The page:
Ready Player Two: Women Gamers and Designed Identity
Cultural stereotypes to the contrary, approximately half of all video game players are now women. A subculture once dominated by men, video games have become a form of entertainment composed of gender binaries. Supported by games such as Diner Dash, Mystery Case Files, Wii Fit, and Kim Kardashian: Hollywood--which are all specifically marketed toward women--the gamer industry is now a major part of imagining what femininity should look like.
In Ready Player Two, media critic Shira Chess uses the concept of "Player Two"--the industry idealization of the female gamer--to examine the assumptions implicit in video games designed for women and how they have impacted gaming culture and the larger society. With Player Two, the video game industry has designed specifically for the feminine ideal: she is white, middle class, heterosexual, cis-gendered, and abled. Drawing on categories from time management and caregiving to social networking, consumption, and bodies, Chess examines how games have been engineered to shape normative ideas about women and leisure.
Ready Player Two presents important arguments about how gamers and game developers must change their thinking about both women and games to produce better games, better audiences, and better industry practices. Ultimately, this book offers vital prescriptions for how one of our most powerful entertainment industries must evolve its ideas of women.
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About the Author
Shira Chess is assistant professor of entertainment and media studies at the University of Georgia in the Grady College of Journalism and Mass Communication.
"Ready Player Two takes an important critical look at games designed for women, a market and area of games that have too long been overlooked in games scholarship. In this book, Shira Chess unpacks the assumptions made about women in how these games are designed and identifies the broader cultural and commercial impacts of these games."--Adrienne Shaw, author of Gaming at the Edge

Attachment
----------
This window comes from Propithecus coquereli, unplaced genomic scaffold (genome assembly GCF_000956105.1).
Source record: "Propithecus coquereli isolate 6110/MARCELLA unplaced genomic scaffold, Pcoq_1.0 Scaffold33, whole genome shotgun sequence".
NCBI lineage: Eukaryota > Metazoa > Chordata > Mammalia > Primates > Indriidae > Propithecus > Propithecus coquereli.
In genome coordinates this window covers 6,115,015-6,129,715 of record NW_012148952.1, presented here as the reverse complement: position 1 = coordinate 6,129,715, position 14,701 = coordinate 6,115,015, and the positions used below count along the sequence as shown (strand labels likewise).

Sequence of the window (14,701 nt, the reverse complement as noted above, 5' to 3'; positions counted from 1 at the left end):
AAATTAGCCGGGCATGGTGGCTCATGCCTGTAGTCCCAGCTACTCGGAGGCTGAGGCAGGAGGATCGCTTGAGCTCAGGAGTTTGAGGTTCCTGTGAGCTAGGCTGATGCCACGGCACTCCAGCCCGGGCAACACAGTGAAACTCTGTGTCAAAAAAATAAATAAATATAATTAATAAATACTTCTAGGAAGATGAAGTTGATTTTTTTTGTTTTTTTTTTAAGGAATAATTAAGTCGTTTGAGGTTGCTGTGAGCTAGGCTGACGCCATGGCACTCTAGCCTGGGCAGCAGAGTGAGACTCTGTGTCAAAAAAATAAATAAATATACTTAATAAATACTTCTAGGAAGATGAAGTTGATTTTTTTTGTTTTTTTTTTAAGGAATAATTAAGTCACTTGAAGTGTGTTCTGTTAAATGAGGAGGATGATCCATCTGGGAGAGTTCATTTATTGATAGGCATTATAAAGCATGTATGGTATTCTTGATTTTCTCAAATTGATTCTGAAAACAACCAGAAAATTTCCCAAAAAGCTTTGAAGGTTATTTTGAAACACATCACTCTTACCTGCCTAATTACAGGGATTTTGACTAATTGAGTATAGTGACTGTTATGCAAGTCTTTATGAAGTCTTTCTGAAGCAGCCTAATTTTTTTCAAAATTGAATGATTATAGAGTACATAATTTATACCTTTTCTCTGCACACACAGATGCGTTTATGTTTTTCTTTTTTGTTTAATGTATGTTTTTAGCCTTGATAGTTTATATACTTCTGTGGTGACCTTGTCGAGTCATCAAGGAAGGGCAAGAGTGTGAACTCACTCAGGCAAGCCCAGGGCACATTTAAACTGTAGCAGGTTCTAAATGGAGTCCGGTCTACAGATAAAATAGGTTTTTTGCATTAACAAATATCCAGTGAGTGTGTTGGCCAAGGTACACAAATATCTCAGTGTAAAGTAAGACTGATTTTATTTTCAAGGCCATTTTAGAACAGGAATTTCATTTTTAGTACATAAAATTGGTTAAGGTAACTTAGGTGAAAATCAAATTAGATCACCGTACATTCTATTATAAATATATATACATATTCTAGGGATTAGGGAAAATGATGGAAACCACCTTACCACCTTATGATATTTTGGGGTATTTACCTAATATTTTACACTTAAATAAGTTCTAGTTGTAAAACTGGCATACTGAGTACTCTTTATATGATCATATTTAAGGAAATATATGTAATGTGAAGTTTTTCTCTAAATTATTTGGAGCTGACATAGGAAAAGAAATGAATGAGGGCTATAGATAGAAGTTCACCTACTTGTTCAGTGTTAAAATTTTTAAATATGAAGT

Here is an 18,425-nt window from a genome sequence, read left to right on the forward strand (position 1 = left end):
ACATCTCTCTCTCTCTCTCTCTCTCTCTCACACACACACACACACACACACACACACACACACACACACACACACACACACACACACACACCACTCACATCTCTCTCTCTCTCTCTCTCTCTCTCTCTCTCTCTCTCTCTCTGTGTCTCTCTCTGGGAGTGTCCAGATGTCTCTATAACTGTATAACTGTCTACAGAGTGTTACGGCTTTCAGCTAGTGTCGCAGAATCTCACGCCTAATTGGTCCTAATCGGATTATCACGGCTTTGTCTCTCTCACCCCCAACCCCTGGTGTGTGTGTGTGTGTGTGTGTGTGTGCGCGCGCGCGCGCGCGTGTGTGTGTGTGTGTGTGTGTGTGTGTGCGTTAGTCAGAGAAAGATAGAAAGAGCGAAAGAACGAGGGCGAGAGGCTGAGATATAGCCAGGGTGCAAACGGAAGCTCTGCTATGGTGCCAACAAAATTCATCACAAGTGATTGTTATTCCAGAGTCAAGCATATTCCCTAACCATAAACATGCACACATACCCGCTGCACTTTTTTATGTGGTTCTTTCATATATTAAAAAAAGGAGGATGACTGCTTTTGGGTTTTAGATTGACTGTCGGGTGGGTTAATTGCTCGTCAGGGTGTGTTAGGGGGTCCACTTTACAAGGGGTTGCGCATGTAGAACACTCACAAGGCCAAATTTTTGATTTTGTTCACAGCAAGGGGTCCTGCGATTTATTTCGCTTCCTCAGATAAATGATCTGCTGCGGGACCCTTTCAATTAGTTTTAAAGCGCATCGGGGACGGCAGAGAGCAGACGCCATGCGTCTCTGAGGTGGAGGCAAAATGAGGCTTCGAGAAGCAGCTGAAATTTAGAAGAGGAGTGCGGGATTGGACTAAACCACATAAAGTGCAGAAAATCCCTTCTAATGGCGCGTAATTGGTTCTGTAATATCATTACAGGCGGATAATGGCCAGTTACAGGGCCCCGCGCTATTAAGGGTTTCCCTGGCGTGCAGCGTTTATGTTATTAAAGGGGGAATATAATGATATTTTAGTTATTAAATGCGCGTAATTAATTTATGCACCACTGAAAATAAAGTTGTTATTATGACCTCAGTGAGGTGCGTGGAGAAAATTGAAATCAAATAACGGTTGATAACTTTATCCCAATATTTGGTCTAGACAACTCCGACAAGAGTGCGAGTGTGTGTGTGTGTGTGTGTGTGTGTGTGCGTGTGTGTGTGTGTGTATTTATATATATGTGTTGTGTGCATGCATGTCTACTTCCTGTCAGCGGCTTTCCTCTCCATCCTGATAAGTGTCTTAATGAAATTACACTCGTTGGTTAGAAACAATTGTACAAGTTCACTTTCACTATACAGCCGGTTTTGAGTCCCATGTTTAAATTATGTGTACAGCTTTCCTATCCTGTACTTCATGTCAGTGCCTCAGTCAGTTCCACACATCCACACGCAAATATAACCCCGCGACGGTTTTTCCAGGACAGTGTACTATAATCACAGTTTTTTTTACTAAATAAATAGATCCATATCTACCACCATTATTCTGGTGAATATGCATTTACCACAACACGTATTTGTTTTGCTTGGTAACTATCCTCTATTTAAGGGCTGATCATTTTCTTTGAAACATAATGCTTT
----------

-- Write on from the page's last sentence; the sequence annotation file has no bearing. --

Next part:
"Ready Player Two presents a groundbreaking look at 'designed identities' in gaming. Shira Chess explores how constructions of gender--from emotional labor to embodiment--are embedded in playful systems. This is an important book for anyone interested in understanding not only in this emerging leisure domain, but the role of design and technology in these spaces."--T.L. Taylor, MIT
"Discussing why women play what we play, and how we are understood as players, pushes the industry to treat women not as a genre, but a diverse audience. Ready Player Two moves us closer to the mark."--New Republic
"A vital step forward in the field of games studies, and will resonate strongly in wider critical arguments about gendered play and leisure activities."--Times Higher Education
"Chess's analysis is thought provoking, informed by her understanding of the genre both as a member of its target audience and as a critical feminist theorist."--Choice